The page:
Beds, Herts & Bucks

Milton Keynes: The middle-aged new town

Interactive The sign to Milton Keynes


Locals told the BBC the road which once veered to the left now goes to the right after being relaid in the past


The sign to Milton Keynes

Most towns grow and evolve over hundreds if not thousands of years. Not so Milton Keynes, which is 50 years old. Perhaps the best known of the 20th Century "new towns", it has its detractors but is also much loved by its residents.

The town was born with an Act of Parliament in 1967 which approved the building of a new community of 250,000 people covering 8,850 hectares (21,869 acres) of Buckinghamshire farmland and villages.

Built to ease the housing shortages in overcrowded London, its founding principles were for an "attractive" town that enshrined "opportunity and freedom of choice".

App users should tap here to fully explore the interactive images, showing archive and current photographs

Interactive From drawing board to reality: the making of Milton Keynes


The view of Milton Keynes as it has become from above


The Milton Keynes Development Corporation's plan for Milton Keynes

The media has not always been kind to Milton Keynes: it has mocked its concrete cows (now housed in a museum), accused it of blandness and told of the "new city blues" suffered by early residents.

Those who have grown up there tell of a very different Milton Keynes.

Simon Clawson arrived in MK aged four. He now lives there with his two children and wife Hannah.

Interactive The trees may have grown but the distinctive roof remains


Today, this same building is Southwood Primary School. The trees have grown to obscure the buildings, but their distinctive roofs and the arc of the road are still clearly visible


In the archives there is this picture from 1978 showing what it describes as a "housing estate" in Conniburrow, Milton Keynes

"It was fantastic," he says of his childhood. "I remember summer days were always outside.

"Somebody once told me that with all the lakes we have here, we have more waterline than Brighton."

His youth in the town was marked by a series of exciting arrivals - the first cinema called The Point, the football stadium and the Snowdome building.

"We had to wait for a lot of things here but when they came they tend to be more modern and spectacular than anywhere else.

"We are adaptable here because everything is always changing."

Interactive 'An icon'? The Point was built in 1985 and was one of the UK's first multiplex cinemas


Having screened its last film in 2015, The Point is now set to be demolished.


One of the UK's first multiplex buildings, the Point was built in 1985

Former Team GB Olympic badminton player Gail Emms has also made Milton Keynes her home, having first moved there to train.

"Milton Keynes is one of the best places for families - I am spoilt for choice here," she says.

"So many of my friends take the Mickey about where I live.

"But then I tell them we have a great school a short walk away and about the facilities we have.

"It is so family-centred now. My kids are going to grow up in Milton Keynes, so it is now about what they need and want."

Interactive Barely changed: The market


The market as it is today


The market as shot for an advertising campaign encouraging people to come to Milton Keynes

Not everybody feels that way.

Theo Chalmers, of the campaign group Urban Eden, claims recent development in the town has "betrayed" its founding principles.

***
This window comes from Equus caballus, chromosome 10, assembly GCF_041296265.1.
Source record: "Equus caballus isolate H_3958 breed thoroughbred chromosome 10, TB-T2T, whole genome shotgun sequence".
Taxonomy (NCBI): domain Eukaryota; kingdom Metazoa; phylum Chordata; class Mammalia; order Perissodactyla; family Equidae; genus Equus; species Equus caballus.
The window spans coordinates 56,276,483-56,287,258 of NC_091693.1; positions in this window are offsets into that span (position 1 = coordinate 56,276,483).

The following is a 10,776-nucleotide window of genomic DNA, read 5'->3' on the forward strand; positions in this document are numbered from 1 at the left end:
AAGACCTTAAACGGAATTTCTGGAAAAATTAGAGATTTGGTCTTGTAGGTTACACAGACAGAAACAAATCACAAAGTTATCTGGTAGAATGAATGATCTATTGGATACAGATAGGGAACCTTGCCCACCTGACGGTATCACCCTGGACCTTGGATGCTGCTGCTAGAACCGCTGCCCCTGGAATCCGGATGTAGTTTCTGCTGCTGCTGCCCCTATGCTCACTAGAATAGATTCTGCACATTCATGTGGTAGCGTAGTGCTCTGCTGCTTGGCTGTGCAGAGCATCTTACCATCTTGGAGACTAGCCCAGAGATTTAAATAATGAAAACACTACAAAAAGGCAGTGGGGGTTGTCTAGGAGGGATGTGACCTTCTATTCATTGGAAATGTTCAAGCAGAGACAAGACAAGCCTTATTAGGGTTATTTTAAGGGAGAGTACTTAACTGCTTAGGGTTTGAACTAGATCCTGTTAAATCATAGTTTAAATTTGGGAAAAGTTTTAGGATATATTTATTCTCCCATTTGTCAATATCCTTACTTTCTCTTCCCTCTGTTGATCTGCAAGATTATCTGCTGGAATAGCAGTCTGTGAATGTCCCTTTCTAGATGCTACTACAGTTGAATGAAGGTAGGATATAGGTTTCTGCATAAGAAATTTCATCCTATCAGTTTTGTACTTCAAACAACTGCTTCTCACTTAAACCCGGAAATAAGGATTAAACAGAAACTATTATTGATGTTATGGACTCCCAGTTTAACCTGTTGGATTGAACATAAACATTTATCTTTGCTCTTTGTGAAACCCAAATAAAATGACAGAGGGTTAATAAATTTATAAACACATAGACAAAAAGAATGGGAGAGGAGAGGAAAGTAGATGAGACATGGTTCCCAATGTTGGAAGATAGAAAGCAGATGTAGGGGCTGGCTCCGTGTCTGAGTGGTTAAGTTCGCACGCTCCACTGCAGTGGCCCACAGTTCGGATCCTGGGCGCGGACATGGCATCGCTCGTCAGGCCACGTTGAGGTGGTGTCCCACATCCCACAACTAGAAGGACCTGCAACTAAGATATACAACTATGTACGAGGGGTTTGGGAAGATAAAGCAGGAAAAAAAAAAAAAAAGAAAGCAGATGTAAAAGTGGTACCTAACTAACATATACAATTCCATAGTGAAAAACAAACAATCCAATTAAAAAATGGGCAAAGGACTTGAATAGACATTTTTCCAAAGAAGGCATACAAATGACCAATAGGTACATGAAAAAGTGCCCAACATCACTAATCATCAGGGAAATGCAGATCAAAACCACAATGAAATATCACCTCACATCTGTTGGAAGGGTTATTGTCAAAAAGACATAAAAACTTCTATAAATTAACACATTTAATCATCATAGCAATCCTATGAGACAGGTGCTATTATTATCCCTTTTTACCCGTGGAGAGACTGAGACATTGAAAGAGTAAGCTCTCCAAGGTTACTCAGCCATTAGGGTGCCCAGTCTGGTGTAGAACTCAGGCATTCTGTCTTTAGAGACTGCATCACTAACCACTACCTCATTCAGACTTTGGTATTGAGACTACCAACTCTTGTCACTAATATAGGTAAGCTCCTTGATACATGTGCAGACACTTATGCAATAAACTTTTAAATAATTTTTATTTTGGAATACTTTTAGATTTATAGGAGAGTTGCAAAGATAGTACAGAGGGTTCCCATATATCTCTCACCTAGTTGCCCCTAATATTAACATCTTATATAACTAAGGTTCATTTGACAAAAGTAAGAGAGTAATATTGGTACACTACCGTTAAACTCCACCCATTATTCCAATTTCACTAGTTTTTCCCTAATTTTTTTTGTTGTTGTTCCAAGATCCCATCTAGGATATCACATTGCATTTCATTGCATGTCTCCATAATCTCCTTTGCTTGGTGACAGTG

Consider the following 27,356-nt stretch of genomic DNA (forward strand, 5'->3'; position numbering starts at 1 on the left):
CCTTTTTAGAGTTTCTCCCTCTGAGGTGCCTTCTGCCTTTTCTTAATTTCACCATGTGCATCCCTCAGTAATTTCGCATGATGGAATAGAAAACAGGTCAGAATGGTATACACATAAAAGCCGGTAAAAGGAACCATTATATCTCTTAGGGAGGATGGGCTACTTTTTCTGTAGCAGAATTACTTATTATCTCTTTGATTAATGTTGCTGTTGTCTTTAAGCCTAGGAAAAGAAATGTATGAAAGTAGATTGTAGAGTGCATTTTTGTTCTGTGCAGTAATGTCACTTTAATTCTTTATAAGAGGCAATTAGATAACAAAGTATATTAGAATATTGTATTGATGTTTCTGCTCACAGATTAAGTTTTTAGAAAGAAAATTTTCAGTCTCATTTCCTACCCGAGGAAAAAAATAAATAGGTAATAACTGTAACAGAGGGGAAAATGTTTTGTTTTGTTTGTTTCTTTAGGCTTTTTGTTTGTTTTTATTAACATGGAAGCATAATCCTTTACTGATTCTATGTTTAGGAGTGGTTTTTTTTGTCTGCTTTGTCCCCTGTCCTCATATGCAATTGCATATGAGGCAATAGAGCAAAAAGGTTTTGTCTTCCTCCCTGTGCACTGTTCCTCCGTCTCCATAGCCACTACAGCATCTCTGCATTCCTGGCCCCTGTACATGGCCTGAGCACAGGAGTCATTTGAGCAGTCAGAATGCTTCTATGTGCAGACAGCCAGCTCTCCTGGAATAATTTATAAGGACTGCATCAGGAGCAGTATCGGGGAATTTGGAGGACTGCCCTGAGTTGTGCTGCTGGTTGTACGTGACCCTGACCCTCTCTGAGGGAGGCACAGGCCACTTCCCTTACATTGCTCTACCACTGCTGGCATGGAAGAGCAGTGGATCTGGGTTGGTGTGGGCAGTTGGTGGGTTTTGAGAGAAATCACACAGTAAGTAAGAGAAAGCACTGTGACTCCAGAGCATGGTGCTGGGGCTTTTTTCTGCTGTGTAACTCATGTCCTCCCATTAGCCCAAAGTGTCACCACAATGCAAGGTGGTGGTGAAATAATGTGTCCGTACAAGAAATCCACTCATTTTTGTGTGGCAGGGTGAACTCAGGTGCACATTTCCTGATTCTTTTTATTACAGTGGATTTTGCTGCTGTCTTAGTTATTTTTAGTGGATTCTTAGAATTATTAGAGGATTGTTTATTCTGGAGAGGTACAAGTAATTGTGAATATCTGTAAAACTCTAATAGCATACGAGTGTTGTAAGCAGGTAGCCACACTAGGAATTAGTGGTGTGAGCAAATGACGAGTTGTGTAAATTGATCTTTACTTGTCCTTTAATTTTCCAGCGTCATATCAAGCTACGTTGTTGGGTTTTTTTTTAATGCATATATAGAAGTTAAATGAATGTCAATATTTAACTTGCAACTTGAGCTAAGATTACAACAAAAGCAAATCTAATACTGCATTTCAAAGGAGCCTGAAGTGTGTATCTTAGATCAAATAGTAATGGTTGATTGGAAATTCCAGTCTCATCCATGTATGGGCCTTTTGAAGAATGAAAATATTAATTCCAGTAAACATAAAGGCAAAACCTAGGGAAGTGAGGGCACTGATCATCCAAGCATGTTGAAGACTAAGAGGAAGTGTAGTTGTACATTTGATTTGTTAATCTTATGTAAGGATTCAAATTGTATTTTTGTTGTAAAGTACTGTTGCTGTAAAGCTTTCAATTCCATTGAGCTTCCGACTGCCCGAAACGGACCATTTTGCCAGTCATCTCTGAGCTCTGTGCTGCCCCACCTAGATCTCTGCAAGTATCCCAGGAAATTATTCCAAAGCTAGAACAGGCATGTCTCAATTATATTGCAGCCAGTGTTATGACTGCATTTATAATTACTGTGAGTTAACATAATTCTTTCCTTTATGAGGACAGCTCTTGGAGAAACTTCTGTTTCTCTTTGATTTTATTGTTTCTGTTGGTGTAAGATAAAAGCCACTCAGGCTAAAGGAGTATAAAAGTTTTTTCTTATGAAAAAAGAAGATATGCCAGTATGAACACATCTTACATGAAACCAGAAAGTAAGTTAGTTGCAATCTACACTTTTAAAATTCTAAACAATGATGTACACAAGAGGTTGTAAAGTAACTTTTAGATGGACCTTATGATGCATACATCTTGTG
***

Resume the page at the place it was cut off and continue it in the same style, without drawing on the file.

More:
"The principles of the original master plan were brilliant," he says.

"But those who have been in charge have bit by bit, like a death by a thousand cuts, destroyed the very things that made Milton Keynes extremely special and a user-friendly community."

He cites the narrowing of boulevards around The Hub leisure quarter and the filling in of underpasses as examples.

Image caption The Snowdome building created a great deal of excitement in Milton Keynes when it was built
Image caption Some claim the closing of some of the town's network of underpasses goes against its founding principles

So how will Milton Keynes look in 100 years' time?

It will be bigger, with greater architectural diversity and more homes, says Lee Shostak, one of the town's early planners.

He arrived in 1971 as a PhD student from the Massachusetts Institute of Technology (MIT) intent on studying the new development.

"Very little had actually been built," he says, "and trying to understand what was going on from outside the (Milton Keynes) Development Corporation was going to be impossible."

So, in 1972, the American research student joined the development corporation as a planner.

Image caption "People came to Milton Keynes to be part of something new where everyone could shape their place called home," says the council leader Peter Marland
Image caption The colourful weather boarded homes of Far Holme in Milton Keynes Village are one of the town's newer developments

Mr Shostak, who made Milton Keynes his home from 1972 until 1995, said the town had been an "outstanding success".

As the years pass the "city's parks and trees will be even bigger and more luxurious".

"The achievements of making the landscape in Milton Keynes rivals that of Capability Brown," he added.

"In garden city terms Milton Keynes is a grown up. But by real city standards, Milton Keynes is at best an adolescent."

Image caption The rhythm of the tree planting and its relationship to the columns of the buildings they stand near are "not accidental", says Mr Shostak
Image caption "By real city standards, it is at best an adolescent," says former planner Lee Shostak

Archive pictures from Getty Images.

Related Topics

More on this story

Related Internet links

The BBC is not responsible for the content of external Internet sites